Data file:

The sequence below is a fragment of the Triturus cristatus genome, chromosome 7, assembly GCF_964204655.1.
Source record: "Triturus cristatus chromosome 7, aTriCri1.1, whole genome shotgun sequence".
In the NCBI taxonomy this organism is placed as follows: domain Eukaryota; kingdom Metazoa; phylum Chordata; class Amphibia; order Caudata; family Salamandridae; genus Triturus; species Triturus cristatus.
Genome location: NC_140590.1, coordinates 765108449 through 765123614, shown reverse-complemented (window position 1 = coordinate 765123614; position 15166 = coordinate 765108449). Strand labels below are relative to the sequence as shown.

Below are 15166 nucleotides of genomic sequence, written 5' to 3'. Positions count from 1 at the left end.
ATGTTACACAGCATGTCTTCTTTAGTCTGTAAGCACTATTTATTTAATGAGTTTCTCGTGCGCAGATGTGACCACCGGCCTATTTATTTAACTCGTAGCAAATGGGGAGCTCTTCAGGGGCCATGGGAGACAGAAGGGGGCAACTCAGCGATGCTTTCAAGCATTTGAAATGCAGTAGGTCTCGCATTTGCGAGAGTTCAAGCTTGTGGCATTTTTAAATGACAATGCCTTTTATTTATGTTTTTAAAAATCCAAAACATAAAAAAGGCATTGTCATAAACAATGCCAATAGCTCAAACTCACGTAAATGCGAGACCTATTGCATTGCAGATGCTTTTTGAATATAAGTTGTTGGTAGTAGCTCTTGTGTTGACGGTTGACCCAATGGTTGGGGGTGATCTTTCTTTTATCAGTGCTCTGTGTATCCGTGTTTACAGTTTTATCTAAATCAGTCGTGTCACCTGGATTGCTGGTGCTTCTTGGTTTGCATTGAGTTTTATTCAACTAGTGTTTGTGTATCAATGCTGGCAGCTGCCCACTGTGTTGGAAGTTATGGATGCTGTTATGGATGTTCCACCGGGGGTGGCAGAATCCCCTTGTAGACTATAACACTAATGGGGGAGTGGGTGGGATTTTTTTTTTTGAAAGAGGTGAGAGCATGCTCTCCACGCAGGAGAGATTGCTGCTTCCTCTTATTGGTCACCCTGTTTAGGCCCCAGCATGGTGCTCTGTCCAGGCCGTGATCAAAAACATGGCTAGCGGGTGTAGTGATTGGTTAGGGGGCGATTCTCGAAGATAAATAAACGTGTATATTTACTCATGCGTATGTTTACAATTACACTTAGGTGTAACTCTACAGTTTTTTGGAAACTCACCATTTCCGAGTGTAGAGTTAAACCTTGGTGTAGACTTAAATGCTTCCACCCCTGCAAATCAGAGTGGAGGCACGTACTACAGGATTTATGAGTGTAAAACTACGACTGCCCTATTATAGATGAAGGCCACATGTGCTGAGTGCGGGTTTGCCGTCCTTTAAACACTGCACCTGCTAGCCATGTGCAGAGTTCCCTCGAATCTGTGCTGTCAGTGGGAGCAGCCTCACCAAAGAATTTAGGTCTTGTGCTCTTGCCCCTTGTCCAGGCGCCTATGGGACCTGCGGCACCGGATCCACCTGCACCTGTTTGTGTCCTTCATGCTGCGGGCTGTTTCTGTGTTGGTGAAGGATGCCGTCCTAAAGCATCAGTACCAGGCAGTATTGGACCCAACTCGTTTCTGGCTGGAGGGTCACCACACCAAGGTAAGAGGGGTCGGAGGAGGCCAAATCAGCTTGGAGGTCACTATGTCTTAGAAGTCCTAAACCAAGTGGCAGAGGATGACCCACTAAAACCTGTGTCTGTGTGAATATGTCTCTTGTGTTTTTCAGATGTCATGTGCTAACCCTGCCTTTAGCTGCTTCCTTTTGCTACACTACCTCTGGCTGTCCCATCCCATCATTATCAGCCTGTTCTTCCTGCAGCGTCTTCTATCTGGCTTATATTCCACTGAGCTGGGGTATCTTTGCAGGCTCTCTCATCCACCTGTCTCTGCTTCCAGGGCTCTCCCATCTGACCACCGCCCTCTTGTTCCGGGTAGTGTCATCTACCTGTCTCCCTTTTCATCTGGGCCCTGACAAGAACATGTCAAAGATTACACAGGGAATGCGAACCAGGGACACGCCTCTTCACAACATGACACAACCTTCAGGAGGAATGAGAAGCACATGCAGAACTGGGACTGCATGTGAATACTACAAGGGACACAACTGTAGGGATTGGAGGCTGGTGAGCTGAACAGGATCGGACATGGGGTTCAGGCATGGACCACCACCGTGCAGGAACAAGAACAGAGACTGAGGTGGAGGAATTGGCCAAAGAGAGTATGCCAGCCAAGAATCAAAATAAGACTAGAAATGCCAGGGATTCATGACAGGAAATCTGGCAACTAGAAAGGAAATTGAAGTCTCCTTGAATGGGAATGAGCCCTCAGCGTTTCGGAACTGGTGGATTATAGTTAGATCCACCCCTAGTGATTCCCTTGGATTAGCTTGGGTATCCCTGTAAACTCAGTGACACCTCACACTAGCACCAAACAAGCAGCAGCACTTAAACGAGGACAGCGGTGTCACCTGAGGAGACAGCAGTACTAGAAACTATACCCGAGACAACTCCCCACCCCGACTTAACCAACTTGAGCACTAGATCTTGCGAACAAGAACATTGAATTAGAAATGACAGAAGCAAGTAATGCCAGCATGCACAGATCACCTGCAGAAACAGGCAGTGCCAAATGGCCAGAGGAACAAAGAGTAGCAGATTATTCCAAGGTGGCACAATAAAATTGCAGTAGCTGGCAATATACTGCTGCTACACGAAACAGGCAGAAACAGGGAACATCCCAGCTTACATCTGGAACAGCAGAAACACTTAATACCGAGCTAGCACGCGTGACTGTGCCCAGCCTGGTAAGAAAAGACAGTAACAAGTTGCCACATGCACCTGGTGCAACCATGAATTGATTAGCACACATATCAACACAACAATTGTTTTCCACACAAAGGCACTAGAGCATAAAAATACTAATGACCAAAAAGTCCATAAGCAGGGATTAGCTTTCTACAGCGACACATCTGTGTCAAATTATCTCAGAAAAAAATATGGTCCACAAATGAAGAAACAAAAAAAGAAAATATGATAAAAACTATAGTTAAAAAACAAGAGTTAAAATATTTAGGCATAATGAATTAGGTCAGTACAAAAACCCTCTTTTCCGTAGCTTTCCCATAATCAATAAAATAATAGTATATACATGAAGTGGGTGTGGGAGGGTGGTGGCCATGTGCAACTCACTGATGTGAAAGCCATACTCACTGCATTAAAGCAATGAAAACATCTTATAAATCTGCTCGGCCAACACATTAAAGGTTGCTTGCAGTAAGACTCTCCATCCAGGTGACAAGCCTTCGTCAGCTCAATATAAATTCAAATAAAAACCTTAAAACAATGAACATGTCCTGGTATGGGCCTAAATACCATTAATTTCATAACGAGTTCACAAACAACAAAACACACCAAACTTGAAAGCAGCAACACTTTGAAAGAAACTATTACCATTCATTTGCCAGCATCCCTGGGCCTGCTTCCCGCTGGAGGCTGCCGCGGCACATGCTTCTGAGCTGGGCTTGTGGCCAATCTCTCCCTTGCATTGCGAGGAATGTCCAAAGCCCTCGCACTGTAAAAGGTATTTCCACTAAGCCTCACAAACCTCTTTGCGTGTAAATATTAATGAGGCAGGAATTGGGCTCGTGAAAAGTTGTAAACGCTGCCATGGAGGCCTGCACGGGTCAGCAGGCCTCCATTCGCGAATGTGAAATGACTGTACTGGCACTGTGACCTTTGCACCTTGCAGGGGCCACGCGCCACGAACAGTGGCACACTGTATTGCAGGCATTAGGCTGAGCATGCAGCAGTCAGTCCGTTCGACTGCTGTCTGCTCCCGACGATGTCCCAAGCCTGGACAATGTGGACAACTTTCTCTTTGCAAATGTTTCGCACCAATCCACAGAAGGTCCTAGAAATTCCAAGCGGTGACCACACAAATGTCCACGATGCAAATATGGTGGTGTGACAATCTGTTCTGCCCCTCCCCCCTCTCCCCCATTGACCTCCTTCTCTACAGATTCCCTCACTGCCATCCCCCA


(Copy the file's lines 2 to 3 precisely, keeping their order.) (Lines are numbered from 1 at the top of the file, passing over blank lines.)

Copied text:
Source record: "Triturus cristatus chromosome 7, aTriCri1.1, whole genome shotgun sequence".
In the NCBI taxonomy this organism is placed as follows: domain Eukaryota; kingdom Metazoa; phylum Chordata; class Amphibia; order Caudata; family Salamandridae; genus Triturus; species Triturus cristatus.